Since the introduction of the phonics screening checks in 2012 by the UK Government, primary schools in England have been encouraged to favour a ‘synthetic phonics’ approach to teaching their pupils how to read. Whether this is the best method to use is highly contested and up for debate.
Synthetic phonics focuses on individual (or combination) letter sounds within words (Willingham, 2015) – learning these sounds gives children alphabetic code which they can utilise to decode any text given to them. According to the then UK Schools Minister Nick Gibb, writing in The Telegraph newspaper (16 July 2014), support for the phonics approach is substantial, with advocates praising its ability to increase a child’s reading age by up three years. Gibb claims that the increase in reading age is illustrated in a study by Dr Marlynne Grant, which took place in a catholic primary school in the southwest of England. In the study, a phonics scheme was adopted in reception classes to see what effects it had. A year later Dr Grant returned to find the children had an average reading age of 8 years and 2 months, which was 22 months above the average reading age of 6 years and 4 months (Gibb, 2014). Not only does phonics appear to increase a child’s reading age, it also teaches other skills simultaneously. Debbie Hepplewhite (2011) points out that phonics teaches reading and spelling from the outset. Children are taught to read through the process of blending the individual speech sounds, and spelling skills come from segmenting the spoken word.
Previously, in his government report in 2006, Jim Rose observed an insufficient focus on an essential component of learning to read. This component was the promotion of listening skills to ensure that children “built up a good stock of words, learnt to listen attentively and spoke clearly and confidently” (Rose, 2006:3). This is a skill that could be built upon with the introduction of a synthetic phonics approach, according to Rose. So on the face of it the phonics approach seems to be an adequate way of teaching children to read – it can considerably increase a child’s reading age and teaches effective listening skills at the same time. But is total reliance on a phonics approach really the way to go?
Advocates of the ‘whole word’ approach would warn against the over reliance on phonics. The whole word approach involves the learning of words as wholes, through methods such as repetition, working out and focusing on meaning, context, pictures and other clues (Willingham, 2015).
Whole word supporters criticise phonics because it does not equip children with the tools to draw meaning from a text. Lyle (2014) gives a concise critique of phonics which points out the dangers of confusing “decoding” with “reading”. In her words “decoding has nothing to do with the whole purpose of reading – making meaning” (Lyle, 2014:1). So while there is no disagreement that phonics provides children with essential skills, there is an argument that it doesn’t teach children the meaning of what they are reading. It could be said that the absence of meaning makes reading rather futile.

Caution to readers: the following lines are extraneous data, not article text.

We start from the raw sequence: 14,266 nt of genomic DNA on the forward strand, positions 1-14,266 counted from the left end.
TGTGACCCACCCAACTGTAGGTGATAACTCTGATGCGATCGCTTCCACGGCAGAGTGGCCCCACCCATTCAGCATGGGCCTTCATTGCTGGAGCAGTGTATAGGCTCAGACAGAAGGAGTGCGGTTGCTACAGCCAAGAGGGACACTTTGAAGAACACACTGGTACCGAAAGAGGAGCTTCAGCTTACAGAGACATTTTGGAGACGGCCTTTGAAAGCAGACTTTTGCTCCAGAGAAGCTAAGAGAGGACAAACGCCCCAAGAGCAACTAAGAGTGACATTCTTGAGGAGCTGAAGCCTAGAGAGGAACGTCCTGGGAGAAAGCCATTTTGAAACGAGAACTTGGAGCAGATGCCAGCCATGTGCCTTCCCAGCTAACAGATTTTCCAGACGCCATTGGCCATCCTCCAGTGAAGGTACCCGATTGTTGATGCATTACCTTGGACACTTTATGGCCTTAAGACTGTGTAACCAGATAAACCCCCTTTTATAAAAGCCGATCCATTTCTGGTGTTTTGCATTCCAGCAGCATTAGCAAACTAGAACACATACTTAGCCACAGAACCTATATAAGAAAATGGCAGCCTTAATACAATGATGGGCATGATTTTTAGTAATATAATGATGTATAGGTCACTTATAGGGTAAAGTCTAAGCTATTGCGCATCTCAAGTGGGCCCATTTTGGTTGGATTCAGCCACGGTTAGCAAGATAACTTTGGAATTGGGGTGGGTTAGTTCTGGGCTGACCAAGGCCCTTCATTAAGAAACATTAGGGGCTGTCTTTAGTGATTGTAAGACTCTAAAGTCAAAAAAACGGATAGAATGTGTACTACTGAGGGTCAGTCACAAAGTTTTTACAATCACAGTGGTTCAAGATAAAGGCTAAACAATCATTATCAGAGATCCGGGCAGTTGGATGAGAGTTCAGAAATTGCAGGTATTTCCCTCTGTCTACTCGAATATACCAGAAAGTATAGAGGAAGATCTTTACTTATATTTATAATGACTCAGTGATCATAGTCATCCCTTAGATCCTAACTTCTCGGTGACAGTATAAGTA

With a grasp of meaning comes a knowledge of comprehension across sentences. Willingham (2015) shows how writers often omit certain parts of information in their text for literary effect. Children therefore need a knowledge of context and comprehension to be able to fill in the missing parts of information. If children do not have this skill then the meaning of the text can be lost. Supporters of the whole word approach say that the learning of individual words in context gives children a chance to grasp meaning.
Some supporters of the whole word approach point out that English is a very irregular language, which makes learning certain rules for certain words even more important. English is characterised by its irregularities (Lyle, 2014) and this is one of the reasons why relying on just a phonic approach can become misleading for some children. For example phonics doesn’t work for all CVC (consonant, vowel, consonant) words, of which there are plenty in the English Language. Children are often taught to sound CVC words such as <cat> in the phonics approach. However what happens when a child is faced with a word like <sir>? If they use their phonic knowledge will they know that the <r> changes the pronunciation of the letter <i> in this example? (Lyle, 2014:1). Lyle argues this could confuse children.
It is clear from the opposing arguments that both strategies have their merits and downfalls, but in my opinion we should be adopting a mixed methods approach, using the most effective parts of both strategies. We should be looking for a middle ground between the two methods. This would eliminate the “one size fits all” argument that may seem practical on the face of it, but just doesn’t work when put into practice.
CHELSEA EATON, English Language undergraduate, University of Chester